UH study: Oahu’s primary aquifer in need of additional protections
HONOLULU (HawaiiNewsNow) - Recent research from the University of Hawaii suggests we should revisit current limits on water withdrawals from Oahu’s primary aquifer.
A move to more conservative limits will help to protect springs and drinking water for local communities.
Lean Bremer is with UHERO Environmental Policy and Planning Group and the Water Resources Research Center. She is part of an interdisciplinary team with the Ike Wai project, who released the latest of their their findings on July 26.
“This was an effort by the University of Hawaii Ike Wai project and it indicates that current legal limits on withdrawals from the Puuloa (Pearl Harbor) aquifer may not be sufficient to protect this important resource,” said Bremer.
The research says that if we withdraw from this water source at the current legal limit, many of the wells in the aquifer may become unusable for public water supply.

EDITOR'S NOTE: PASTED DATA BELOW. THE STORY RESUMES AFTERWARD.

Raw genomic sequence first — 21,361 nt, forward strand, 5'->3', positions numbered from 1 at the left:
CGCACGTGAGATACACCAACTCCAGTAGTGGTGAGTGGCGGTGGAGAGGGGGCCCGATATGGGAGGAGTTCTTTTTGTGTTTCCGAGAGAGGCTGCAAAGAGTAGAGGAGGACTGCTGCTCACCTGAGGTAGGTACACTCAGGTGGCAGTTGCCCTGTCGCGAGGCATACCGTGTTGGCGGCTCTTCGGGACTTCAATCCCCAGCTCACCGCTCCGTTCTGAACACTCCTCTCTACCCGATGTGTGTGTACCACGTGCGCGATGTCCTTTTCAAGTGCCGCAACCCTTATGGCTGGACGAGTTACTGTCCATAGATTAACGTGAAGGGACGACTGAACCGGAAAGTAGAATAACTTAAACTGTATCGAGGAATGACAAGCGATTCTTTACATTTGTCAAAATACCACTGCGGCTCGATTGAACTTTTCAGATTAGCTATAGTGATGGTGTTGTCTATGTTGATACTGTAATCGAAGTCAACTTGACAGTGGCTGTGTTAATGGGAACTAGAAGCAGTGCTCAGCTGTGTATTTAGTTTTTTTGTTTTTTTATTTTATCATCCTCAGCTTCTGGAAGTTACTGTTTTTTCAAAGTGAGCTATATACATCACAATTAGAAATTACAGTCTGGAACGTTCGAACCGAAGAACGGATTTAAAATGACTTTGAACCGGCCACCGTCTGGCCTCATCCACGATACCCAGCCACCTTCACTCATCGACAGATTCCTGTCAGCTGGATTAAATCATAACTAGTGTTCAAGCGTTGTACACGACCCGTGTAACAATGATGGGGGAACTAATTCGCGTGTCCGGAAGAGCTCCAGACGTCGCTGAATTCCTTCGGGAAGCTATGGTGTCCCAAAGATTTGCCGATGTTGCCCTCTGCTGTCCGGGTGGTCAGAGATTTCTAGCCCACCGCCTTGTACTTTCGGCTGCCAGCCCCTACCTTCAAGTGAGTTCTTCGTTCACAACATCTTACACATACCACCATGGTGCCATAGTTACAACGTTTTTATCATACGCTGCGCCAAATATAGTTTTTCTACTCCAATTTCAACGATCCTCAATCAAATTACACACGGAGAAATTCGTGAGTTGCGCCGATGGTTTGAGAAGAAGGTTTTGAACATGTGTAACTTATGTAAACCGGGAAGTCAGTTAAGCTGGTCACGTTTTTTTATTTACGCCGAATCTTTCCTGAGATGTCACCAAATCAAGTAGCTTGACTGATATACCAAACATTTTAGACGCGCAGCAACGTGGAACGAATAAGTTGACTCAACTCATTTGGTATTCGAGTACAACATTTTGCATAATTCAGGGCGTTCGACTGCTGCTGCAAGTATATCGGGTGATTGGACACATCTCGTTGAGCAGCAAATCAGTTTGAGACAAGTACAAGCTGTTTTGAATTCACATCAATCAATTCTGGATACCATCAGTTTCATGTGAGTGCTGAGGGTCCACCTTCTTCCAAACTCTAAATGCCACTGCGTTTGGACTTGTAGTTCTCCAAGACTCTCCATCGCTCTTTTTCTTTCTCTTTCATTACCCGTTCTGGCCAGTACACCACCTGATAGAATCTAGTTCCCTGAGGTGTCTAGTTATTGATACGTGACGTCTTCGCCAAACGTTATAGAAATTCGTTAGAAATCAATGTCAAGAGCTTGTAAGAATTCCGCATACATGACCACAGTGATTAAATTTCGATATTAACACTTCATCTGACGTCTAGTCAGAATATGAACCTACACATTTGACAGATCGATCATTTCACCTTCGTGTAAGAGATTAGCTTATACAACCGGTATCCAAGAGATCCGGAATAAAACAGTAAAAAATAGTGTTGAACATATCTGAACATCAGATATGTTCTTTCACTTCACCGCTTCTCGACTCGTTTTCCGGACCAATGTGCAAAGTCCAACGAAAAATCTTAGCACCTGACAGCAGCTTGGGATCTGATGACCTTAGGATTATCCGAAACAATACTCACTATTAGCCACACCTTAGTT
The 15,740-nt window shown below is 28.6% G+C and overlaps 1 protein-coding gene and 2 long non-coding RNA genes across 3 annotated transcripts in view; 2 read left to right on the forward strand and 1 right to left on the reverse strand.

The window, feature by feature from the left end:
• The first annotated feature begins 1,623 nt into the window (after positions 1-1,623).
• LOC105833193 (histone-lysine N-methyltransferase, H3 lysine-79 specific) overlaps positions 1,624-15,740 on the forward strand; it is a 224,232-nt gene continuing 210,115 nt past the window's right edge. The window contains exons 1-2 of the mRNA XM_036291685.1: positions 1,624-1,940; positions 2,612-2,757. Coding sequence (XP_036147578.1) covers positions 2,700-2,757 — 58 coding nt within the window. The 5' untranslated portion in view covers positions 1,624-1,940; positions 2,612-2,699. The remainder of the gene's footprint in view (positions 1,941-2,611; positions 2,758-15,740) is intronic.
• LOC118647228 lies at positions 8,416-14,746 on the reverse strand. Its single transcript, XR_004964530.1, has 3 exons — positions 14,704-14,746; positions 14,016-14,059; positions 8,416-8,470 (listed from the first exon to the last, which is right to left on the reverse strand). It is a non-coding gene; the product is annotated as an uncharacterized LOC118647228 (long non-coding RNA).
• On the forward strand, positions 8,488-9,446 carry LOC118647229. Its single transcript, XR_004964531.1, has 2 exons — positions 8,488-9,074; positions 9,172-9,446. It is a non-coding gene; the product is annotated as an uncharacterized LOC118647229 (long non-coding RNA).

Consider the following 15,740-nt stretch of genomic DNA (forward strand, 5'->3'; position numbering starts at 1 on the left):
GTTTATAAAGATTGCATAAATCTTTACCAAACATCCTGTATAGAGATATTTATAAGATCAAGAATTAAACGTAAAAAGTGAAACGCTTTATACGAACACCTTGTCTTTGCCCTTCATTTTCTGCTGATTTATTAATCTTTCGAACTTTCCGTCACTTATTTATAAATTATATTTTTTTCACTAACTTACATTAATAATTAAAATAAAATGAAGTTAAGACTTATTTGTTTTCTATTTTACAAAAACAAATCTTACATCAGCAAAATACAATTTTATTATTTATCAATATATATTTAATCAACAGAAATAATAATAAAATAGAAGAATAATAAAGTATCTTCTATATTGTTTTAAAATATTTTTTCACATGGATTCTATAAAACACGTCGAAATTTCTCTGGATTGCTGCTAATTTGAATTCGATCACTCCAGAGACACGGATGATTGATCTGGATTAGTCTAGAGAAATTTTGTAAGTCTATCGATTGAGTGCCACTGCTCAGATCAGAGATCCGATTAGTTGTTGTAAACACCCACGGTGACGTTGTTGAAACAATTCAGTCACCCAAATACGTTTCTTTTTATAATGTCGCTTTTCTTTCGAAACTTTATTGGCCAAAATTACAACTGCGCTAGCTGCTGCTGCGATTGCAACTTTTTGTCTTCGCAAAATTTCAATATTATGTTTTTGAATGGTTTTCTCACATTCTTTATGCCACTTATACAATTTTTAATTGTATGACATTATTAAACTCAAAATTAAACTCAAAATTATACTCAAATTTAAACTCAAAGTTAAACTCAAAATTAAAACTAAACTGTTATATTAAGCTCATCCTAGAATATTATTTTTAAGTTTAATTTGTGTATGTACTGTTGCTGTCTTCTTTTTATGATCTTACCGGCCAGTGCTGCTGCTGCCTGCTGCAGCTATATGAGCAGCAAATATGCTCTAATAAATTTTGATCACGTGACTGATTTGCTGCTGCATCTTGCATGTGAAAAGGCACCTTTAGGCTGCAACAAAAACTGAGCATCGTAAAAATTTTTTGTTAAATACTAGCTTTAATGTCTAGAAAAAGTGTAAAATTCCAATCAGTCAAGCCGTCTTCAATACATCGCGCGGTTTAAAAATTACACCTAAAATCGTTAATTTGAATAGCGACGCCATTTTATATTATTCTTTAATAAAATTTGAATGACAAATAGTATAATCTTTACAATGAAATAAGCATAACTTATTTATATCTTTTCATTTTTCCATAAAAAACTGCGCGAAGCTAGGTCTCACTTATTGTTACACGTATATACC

“Too much withdrawal from the aquifer would also negatively impact culturally and ecologically important springs that feed places like the Sumida Watercress Farm, loi kalo systems, and coastal wetlands and nearshore ecosystems,” added Bremer.
The groups research shows that the amount of water that can be safely taken from the aquifer will eventually be a lot less because climate change will likely reduce the island rainfall that supplies the aquifer.
“Protecting mauka watersheds from high-water-use invasive species, which can further reduce groundwater recharge, is critical in the face of such change,” Bremer said.
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